Also obvious in this picture is the green epoxy used to hold the batteries in the case. I used a utility knife to score the seam between the battery and case as much as possible. Then I used a flat head screwdriver to pry the batteries off. Be careful not to exert so much pressure that you crack the case.

Note the orientation of the board. Mine has the components facing down. That's how it needs to go back in later.

If you have lot of extra epoxy left over as in this picture, use the dremel with the right kind of bit and remove as much as you can.


I bought some high capacity 1100 mAh Sanyo NiCd cells from BatteriesAmerica. You can also use standard capacity NiCd (600 to 700 mAh). I happen to like Sanyo batteries but you should use whatever fits your budget and is easily available. Be sure to get the same type of battery as was originally used. Mine had NiCd so that's what I got; don't mix with NiMH or other technologies. I ordered mine online with solder tabs to make it easier to add wires. These were over $3 each plus shipping.

In this picture, I folded the solder tabs together on one side to connect them in series (positive to negative). A drop of solder holds it all together.

Don't order the batteries until you have completed the disassembly and feel confident that there is no damage. If there is damage beyond repair, consider giving up at this point - no harm, no foul. If this happens remember to still properly dispose of the old NiCd batteries - contact your local board of health.

On the other side of the battery pack, I used the solder tabs to hold two pieces of wire. Again a little solder is all that's needed. These wires will go through the board. They'll replace the two wires that were cut earlier.

Note the polarity. Make sure you duplicate the same layout as the original pack. In this example, the (+) wire is on the right and the (-) is on the left to mimic the original set. A piece of tape holds the two batteries together.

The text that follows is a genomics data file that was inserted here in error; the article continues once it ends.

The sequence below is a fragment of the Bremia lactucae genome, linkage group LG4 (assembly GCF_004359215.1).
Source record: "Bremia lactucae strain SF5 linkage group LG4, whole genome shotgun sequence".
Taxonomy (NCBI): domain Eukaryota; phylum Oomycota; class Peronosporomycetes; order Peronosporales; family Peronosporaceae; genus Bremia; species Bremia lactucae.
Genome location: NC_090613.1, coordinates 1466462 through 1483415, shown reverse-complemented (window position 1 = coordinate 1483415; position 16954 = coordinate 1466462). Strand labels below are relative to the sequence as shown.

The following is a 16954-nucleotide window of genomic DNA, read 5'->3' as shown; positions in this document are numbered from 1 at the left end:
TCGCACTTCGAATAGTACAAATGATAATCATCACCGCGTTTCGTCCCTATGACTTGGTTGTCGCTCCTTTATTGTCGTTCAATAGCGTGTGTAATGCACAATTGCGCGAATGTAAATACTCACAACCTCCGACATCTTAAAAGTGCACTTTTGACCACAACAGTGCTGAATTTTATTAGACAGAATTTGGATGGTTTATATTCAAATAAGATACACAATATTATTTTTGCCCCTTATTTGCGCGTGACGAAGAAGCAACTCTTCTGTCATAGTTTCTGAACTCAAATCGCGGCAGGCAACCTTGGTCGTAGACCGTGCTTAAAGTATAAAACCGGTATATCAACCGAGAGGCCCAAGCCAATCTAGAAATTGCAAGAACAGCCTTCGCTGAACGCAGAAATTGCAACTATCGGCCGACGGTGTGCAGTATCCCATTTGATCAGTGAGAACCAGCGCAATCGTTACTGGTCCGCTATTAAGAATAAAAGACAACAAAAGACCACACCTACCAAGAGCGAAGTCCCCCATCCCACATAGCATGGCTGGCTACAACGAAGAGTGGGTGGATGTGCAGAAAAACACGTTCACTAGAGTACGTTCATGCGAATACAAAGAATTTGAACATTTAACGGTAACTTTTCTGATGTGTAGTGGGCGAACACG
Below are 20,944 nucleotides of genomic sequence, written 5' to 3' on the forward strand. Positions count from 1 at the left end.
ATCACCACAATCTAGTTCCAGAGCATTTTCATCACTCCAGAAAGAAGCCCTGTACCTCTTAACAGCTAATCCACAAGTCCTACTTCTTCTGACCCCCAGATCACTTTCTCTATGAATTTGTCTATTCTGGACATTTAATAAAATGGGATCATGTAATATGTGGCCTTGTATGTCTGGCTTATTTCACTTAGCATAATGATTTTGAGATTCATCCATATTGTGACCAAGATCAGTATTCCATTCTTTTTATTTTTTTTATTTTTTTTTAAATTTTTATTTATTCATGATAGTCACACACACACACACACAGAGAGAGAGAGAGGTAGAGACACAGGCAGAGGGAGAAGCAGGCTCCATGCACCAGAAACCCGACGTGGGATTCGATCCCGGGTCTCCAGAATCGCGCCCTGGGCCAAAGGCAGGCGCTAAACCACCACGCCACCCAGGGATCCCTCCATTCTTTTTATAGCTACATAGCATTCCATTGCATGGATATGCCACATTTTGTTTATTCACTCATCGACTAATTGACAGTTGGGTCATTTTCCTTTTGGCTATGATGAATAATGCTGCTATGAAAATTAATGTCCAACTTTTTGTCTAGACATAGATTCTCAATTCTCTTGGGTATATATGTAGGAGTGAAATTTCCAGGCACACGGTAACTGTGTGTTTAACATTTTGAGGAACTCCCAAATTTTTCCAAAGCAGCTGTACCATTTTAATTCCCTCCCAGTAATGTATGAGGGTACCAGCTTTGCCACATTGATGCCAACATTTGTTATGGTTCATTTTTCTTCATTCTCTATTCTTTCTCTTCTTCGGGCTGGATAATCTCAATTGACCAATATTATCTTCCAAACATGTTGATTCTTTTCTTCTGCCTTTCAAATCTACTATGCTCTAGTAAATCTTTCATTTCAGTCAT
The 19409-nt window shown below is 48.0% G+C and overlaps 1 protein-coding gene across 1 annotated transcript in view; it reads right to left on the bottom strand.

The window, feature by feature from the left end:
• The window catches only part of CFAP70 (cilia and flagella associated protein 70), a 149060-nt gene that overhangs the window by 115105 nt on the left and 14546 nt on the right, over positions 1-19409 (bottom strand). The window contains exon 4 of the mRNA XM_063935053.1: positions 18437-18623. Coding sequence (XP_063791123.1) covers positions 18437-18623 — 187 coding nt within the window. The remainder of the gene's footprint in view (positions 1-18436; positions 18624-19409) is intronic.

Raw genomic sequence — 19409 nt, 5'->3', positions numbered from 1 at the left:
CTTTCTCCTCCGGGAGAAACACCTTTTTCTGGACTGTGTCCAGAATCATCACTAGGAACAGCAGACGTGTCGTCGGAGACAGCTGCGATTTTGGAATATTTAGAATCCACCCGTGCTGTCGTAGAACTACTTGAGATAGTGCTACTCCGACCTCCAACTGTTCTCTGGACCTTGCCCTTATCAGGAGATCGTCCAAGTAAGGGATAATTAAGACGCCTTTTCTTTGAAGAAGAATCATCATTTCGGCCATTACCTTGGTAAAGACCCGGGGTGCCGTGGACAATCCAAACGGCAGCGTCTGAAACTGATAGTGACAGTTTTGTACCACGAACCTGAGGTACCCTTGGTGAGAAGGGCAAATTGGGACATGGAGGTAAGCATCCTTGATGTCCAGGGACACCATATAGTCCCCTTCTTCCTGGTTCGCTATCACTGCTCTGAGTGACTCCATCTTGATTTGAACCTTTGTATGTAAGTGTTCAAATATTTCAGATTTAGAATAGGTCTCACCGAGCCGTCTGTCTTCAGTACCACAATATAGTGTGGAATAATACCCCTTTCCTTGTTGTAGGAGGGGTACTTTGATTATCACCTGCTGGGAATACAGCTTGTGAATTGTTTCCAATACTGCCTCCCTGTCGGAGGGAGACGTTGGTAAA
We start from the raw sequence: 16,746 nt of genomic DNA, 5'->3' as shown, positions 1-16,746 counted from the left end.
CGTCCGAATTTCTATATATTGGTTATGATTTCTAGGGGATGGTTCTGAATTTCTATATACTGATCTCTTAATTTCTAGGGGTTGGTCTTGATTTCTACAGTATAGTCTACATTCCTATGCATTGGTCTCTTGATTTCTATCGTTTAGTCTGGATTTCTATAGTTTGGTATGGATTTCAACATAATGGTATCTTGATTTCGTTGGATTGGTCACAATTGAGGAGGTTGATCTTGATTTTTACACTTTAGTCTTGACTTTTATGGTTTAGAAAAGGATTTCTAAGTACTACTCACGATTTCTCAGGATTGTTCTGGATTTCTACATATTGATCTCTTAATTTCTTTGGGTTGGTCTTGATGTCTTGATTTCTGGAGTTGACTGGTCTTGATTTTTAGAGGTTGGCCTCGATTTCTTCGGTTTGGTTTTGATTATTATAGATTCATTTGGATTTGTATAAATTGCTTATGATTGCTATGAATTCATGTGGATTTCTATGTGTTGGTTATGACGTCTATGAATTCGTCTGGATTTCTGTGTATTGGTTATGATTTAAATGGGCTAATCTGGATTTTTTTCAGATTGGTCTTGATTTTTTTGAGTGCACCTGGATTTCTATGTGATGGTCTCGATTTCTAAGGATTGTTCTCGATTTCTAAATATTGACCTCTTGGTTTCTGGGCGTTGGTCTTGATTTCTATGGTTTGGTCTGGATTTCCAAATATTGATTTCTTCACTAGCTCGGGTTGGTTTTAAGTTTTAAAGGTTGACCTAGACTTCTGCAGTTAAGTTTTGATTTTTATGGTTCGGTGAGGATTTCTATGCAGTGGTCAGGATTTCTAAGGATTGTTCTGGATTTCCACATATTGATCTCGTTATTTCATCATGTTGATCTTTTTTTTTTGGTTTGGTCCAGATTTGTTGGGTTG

Now it's time to put things back. First make sure that all 8 holes that had pins and wires are nice and clean.

Put the batteries back in the same orientation as the original. Apply a bed of caulk to hold the batteries. It's not epoxy but it does the job.

Thread the 2 wires from the batteries through the holes in the board. Line up the remaining 6 pins and push the board into place. Remember to match the original orientation of the board. In my example, the components face down. In this picture you can see one of the battery wires sticking up prior to soldering.

Solder all 8 pins and wires.

It lives! The green light is good to see but the batteries are barely charged when new.

Now let it sit in the charger. I kept an eye on it for the first hour or so to make sure things were good - no smoke, excess heat, etc. Then it's time for an overnight charge.

The next morning, I clamped the other half in place, added a brush and turned it on to make sure it worked.

Also check that the caulk around the batteries has solidified. Loose batteries will make the whole unit run loud. Luckily, the batteries have no place to go so if they do come loose from the caulk, it's no big deal.


For re-assembly, use more caulk. Like the Dremel, caulk is your friend too :)

Use extra, it won't hurt. I used exterior grade caulk since this will get wet. Make sure you cover all seams.

You want the caulk to squeeze out the sides. Wet your finger and run it across the seam to remove excess caulk. I used two spring clamps to hold the unit together overnight.

And here's what I ended with. Good as new. I don't know if it'll survice another replacement in a few more years but doubling its life for a few dollars is pretty good.

Remember to recycle the old NiCd battery - the cadnium is toxic and need to be disposed of properly.